During a week that brought several notable decisions, the National Labor Relations Board issued a ruling on Friday, December 15, 2017, overturning its controversial 2011 Specialty Healthcare & Rehabilitation Center of Mobile, 357 NLRB 934 (2011) (“Specialty Healthcare”) decision, which held that in order for employees to be included in a collective bargaining unit, employers had to prove the employees shared an “overwhelming community of interest” with one another. The unions argued that the “overwhelming community of interest” burden was all but impossible to meet and effectively allowed unions to create “micro-units” of any number, group, or sub-group of employees the unions saw fit. This in turn meant that an employer could be faced with negotiating collective bargaining agreements with multiple groups of employees who often shared the same schedule, workplace, and general terms and conditions of employment, but nonetheless were represented by different locals or divisions of the same or multiple unions. In one particularly glaring example, the Board approved a union’s request for separate bargaining units in each of nine different graduate student departments at Yale University despite the fact that the union already represented existing, university-wide bargaining units.
The National Labor Relations Board issued a much-anticipated decision on Thursday, overruling its controversial 2015 Browning-Ferris decision that unions and employees argued drastically expanded the definition and scope of the Board’s joint-employer doctrine. In Browning-Ferris, the Board departed from decades of precedent and held that entities who merely possessed—as opposed to directly and immediately exercised—control over workers would be deemed joint employers for purposes of assessing liability under the National Labor Relations Act. The Board used the Browning-Ferris decision to expand its reach under the joint-employer doctrine to include, for example, companies that relied on staffing agencies and in some cases, parent companies that did not exercise immediate or direct control over a subsidiary’s workers, but had the potential authority to affect certain terms and conditions of employment. The Browning-Ferris decision faced heavy criticism from employers as well as an appeal of the decision itself to the D.C. Circuit Court of Appeals.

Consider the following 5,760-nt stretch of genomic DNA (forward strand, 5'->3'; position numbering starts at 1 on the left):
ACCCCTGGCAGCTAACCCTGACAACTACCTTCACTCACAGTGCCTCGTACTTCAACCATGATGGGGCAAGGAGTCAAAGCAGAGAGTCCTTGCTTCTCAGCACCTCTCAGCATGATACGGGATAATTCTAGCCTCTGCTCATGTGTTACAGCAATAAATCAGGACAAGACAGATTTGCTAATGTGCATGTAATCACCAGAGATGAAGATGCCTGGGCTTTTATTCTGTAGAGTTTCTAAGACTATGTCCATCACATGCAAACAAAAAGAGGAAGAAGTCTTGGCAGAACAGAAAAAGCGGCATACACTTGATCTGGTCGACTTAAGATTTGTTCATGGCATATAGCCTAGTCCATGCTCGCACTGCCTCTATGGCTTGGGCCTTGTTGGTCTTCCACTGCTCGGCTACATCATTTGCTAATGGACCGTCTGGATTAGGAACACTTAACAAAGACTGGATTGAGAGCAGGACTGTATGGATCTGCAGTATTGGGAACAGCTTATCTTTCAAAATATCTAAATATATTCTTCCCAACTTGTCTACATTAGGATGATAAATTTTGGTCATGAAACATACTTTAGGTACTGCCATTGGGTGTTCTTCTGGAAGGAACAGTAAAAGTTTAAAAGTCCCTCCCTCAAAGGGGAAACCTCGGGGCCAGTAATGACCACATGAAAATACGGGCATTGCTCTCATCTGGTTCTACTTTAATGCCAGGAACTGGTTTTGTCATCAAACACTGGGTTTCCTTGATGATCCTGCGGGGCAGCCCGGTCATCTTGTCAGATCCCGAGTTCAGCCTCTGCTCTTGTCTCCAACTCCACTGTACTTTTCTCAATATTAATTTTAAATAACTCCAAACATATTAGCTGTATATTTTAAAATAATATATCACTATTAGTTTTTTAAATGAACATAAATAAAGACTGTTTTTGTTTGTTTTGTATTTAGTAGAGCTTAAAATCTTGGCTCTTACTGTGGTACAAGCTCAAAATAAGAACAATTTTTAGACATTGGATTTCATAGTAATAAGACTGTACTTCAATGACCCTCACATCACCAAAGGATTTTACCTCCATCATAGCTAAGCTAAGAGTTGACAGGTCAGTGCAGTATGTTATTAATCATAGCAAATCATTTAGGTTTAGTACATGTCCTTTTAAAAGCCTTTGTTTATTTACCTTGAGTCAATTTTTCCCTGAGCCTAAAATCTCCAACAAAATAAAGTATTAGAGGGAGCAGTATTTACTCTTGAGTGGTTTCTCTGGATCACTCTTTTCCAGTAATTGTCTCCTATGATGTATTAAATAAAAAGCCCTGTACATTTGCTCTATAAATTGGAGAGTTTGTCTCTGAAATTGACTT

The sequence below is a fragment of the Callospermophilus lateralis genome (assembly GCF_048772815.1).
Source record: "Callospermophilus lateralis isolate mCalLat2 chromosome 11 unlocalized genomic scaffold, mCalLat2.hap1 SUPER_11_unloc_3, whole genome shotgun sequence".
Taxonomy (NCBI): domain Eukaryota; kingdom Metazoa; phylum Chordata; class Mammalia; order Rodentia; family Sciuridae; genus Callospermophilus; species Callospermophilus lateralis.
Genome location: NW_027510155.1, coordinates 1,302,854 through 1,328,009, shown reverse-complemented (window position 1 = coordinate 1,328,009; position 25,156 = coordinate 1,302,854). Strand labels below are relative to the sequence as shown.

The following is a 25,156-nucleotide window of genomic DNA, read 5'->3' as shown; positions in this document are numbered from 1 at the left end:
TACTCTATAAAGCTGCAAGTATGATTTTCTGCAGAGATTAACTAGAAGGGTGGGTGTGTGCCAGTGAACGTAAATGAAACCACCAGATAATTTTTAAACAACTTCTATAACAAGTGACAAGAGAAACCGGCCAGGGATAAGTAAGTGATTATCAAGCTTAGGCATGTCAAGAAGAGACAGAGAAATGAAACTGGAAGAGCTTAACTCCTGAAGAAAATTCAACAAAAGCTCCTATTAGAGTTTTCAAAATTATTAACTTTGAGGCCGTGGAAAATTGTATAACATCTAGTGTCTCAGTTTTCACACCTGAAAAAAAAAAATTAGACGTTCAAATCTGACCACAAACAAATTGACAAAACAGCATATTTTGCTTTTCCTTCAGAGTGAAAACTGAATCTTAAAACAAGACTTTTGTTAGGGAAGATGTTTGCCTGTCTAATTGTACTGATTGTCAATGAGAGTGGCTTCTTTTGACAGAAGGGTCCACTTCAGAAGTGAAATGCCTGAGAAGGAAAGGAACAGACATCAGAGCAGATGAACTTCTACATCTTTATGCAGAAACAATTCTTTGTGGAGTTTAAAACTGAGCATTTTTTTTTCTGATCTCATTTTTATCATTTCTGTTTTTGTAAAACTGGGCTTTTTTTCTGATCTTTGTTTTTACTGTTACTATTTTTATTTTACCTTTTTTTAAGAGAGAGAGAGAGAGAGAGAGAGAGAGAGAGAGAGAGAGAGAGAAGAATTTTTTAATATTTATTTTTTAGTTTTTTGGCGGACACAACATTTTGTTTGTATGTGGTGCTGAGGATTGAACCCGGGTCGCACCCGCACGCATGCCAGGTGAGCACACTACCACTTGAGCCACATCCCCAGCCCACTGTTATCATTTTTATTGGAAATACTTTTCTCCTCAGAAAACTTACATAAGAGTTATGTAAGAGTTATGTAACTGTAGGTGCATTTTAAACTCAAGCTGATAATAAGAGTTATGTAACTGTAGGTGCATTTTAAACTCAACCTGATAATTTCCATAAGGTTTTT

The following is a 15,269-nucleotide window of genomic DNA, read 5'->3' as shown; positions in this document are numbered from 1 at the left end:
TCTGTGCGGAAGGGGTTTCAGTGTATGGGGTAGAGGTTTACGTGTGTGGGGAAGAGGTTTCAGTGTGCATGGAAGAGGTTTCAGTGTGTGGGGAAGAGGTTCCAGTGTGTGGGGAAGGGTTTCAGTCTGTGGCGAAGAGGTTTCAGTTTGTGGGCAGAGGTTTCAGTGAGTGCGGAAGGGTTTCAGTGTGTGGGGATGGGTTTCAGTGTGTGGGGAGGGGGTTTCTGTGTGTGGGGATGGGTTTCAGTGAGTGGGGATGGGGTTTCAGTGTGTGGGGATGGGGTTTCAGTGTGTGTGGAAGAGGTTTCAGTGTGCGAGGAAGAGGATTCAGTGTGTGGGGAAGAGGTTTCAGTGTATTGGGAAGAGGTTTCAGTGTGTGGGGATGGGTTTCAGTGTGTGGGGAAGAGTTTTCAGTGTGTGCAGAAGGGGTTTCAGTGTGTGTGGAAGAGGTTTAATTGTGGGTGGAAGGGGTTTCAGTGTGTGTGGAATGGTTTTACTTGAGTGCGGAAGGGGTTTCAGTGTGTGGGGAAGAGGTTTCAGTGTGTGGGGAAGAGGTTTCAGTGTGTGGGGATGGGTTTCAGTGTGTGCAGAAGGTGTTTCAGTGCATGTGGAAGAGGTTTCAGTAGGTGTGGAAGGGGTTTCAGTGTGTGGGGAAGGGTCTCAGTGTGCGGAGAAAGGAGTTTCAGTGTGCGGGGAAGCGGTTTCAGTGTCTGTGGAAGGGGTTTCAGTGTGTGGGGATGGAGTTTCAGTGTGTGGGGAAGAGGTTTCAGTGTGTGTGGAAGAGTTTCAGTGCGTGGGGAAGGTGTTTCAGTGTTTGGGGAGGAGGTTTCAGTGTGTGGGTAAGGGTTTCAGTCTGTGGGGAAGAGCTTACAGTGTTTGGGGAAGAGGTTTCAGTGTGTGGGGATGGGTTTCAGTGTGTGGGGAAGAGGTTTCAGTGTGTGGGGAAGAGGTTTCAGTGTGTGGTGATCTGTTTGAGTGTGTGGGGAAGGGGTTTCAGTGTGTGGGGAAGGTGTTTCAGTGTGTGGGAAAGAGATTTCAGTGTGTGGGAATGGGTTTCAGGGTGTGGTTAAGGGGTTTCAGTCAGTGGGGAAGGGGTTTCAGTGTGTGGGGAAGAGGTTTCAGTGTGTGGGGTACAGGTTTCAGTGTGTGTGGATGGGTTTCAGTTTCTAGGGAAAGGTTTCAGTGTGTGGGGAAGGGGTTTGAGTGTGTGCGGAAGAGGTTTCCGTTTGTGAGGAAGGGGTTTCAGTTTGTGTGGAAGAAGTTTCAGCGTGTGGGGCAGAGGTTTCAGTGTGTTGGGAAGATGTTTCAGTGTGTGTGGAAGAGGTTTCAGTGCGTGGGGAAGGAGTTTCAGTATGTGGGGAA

On November 15, the EEOC issued its 2017 annual Performance and Accountability Report, providing details and statistics regarding the Commission’s performance and goals during the period of October 1, 2016 to September 30, 2017.
On August 31, 2017, a federal district court judge in Texas struck down the Department of Labor’s Obama-era controversial 2016 rule that raised the minimum salary threshold required to qualify for the Fair Labor Standards Act’s “white collar” exemption. Under the proposed regulations, the minimum salary threshold was raised to just over $47,000 per year, and increased the overtime eligibility threshold for highly compensated workers from $100,000 to about $134,000.
On June 27, President Trump nominated labor attorney William J. Emanuel to fill the last vacancy of the five seats on the National Labor Relations Board. Emanuel is a management-side labor attorney who has practiced many years before the Board. Emanuel has extensive experience arguing in support of employee class and collective action waivers, including involvement in multiple cases that have either been before the Supreme Court or directly led to precedent that the Supreme Court is now set to consider.
As we have said in previous posts, President Trump’s election and now nomination of two NLRB members could signal a tide turn in favor of employers before the Board. Emanuel’s nomination comes a little over a week after Trump nominated attorney Marvin E. Kaplan to the Board on June 19. If confirmed by the Senate, Emanuel and Kaplan would give the NLRB its first Republican majority since 2008. With a likely more employer-friendly majority, the NLRB could be poised to roll back some of the previous administration’s labor initiatives.